We live in a noisy world, and nowhere is it noisier than TV-news and Twitter. But many activist-groups who regularly appear on TV-news shows seem to clamor free publicity more than solving the perceived problem in a sustained manner. This makes one suspect their very motive of activism. For instance, take Bajrang Dal’s heightened noise on Valentine’s Day. Similarly, the hoards of self-proclaimed activists who regularly comment on any and every issue on Twitter, mostly do not do anything substantial on-ground. They do not materially help the lives of the affected people. Rather such comment-bashing promulgates the extreme sides of opinion most people have now, viewing everything as black or white and not as shades of grey!

The impact of this noisy overload of pseudo-activism across TV-new and Twitter is a slow, but steady, burnout of the very concept of activism, both for the activists and society. The actual “on-ground” activists often get disheartened because people cannot fathom between the froth and liquid in this noisy overload. They do not empathise what these activists are fighting for, and are sometimes even cycnical about their objective. All these combine to hit their motivation, and ultimately their numbers.  At the same time, the society does not get sensitised adequately about the real issues that matter. Their cynicism limits their public support, and they do not give the due credence that real activism efforts deserve. Resultantly, our countries continue to see incidents of exploitation and injustice, with the opinion of a section of society actually siding, directly or indirectly, with the perpetrators.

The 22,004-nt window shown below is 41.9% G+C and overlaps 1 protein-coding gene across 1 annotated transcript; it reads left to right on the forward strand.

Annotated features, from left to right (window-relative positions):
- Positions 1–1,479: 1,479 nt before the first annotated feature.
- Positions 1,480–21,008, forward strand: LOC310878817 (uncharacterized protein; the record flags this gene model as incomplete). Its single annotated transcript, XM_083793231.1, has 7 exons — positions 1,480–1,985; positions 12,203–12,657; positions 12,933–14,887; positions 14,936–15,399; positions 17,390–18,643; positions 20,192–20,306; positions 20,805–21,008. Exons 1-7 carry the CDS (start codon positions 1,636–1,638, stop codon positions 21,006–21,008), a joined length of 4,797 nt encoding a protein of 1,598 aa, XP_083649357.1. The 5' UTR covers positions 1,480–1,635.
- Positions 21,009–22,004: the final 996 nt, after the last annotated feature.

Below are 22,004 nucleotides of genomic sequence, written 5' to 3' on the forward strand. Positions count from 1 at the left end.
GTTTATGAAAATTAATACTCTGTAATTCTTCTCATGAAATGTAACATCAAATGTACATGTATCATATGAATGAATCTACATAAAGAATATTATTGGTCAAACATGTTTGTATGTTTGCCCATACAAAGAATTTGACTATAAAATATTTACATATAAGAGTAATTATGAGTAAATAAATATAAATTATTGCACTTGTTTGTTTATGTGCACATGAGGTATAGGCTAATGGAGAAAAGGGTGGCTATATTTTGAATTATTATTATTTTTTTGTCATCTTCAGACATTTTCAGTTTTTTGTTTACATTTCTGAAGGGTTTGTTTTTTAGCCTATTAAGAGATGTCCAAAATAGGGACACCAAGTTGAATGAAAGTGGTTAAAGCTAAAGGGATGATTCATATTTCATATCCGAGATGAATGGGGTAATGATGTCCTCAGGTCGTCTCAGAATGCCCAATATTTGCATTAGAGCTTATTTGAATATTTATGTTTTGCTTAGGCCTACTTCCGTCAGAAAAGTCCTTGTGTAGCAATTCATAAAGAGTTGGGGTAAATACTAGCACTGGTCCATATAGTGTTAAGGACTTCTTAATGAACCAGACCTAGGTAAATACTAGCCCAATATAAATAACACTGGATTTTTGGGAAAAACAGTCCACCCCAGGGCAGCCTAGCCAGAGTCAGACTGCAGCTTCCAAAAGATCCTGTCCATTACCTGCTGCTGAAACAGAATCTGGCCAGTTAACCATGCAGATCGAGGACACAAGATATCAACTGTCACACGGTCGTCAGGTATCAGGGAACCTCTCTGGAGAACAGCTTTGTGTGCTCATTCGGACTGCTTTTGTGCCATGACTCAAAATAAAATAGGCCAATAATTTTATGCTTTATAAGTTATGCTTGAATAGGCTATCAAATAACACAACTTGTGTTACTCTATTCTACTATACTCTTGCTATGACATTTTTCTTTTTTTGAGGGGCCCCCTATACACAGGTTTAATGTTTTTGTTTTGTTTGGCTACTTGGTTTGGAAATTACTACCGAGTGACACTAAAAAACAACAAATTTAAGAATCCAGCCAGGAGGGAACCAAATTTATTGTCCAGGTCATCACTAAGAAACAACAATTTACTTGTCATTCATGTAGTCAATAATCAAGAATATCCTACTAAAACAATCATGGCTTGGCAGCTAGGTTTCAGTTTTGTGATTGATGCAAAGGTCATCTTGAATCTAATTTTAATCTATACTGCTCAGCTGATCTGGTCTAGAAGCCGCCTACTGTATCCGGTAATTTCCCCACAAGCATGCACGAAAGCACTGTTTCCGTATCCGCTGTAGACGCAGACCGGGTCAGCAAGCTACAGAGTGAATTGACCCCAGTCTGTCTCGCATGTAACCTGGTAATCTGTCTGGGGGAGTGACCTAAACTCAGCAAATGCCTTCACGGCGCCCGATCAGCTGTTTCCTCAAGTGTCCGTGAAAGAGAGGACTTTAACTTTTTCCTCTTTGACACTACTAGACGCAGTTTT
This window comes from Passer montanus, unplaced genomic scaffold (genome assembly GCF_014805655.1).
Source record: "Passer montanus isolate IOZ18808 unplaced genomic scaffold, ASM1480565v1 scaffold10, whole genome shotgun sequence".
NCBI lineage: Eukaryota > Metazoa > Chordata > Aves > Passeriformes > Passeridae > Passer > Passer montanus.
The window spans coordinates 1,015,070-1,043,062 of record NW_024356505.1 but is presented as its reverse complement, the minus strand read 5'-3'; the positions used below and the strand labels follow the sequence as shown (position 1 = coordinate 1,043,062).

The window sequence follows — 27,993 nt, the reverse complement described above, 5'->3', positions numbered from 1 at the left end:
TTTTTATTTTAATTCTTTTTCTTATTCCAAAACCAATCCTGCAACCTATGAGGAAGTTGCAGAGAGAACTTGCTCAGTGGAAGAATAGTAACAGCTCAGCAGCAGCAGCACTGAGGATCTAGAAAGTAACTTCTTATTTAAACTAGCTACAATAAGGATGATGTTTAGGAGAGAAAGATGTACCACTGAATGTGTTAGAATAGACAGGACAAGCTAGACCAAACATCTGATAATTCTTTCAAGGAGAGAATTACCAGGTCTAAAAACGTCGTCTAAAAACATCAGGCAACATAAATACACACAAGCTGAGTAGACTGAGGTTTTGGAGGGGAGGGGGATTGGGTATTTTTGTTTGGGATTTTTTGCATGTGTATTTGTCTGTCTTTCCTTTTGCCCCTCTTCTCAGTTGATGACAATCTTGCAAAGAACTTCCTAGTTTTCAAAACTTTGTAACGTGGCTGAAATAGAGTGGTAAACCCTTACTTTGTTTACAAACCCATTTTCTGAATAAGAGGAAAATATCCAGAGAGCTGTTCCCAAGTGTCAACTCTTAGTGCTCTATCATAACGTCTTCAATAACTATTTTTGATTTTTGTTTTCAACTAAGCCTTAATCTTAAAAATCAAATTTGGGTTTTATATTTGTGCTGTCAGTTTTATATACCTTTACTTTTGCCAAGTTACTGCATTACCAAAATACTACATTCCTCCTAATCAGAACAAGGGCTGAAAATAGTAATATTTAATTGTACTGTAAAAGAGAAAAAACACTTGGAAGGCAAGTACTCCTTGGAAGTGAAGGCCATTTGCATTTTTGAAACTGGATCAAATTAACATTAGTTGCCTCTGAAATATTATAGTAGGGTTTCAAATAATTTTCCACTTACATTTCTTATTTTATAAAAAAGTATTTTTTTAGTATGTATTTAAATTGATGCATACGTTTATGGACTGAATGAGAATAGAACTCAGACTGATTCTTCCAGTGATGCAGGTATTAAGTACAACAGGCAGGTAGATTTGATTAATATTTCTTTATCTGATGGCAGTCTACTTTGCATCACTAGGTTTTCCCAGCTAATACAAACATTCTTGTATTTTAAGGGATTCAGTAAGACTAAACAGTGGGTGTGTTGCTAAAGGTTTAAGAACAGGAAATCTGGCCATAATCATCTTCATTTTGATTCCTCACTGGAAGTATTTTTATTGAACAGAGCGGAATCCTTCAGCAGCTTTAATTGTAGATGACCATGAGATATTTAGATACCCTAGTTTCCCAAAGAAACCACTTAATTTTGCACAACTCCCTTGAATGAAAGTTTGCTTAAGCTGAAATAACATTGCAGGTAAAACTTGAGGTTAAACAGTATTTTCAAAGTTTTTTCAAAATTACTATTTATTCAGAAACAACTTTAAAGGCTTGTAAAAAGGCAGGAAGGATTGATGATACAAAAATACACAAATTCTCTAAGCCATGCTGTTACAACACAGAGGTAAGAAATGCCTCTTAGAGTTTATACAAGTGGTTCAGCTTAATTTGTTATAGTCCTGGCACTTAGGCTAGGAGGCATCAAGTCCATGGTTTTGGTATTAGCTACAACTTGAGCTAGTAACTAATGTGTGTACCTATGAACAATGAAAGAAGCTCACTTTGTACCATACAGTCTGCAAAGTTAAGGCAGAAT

The objective here is not to admonish TV-channels or Twitter, but rather to highlight that we need to use our wisdom and sense of responsibility to appreciate and highlight the real issues from amongst this noisy overload. This is all the more relevant today in the context of the brand of activism Asma Jahangir stood for.

She was a prominent voice advocating the rights of the disadvantaged. She used her wisdom to identify the real instances of oppression and injustice occuring in her country, and countered the false narratives of the state. She fought long battles on several sensitive issues, including the Proposed Law of Evidence, honour killings, Hadood Ordinance, enforced disappearances, marginalisation, etc. She identified those issues that mattered the most to common-people and fought the actual battle on-ground. As a result, her work made meaningful differences in the lives of people. This was the difference between her brand of social-activism, and the scores of noisy pseudo-activists who only aim for free publicity on TV-news and Twitter.

But while the world mourns the loss of this humanity-activist, her legacy should continue. Many countries around the world continue to face real challenges due to oppression or injustice. Activism to protect social-rights is most needed just when it seems to be in the throes of a burnout. But while we need more people like her to maintain social-rights, it is critical to ensure that the objective and effort is constructive for the benefit of the society.

That is where her legacy is needed, so that activism is not for publicity’s sake but for a more constructive purpose to keep the balance in social-rights in the real issues that matter. This also holds true for the TV-news channels so that they responsibly give more bytes to the real cases than to publicity-seekers. This holds true for the social media platforms to responsibly devise algorithms that make the real issues viral more than traffic-seekers. This even holds true for the society who needs to appreciate the real issues, and separate the froth from the liquid. All these would motivate the efforts of real activists who battle on-ground to restore social-justice. If Asma Jahangir’s legacy can continue in this way, it might just help reverse the burnout in social-activism we see today due to the noisy overload of pseudo-activism.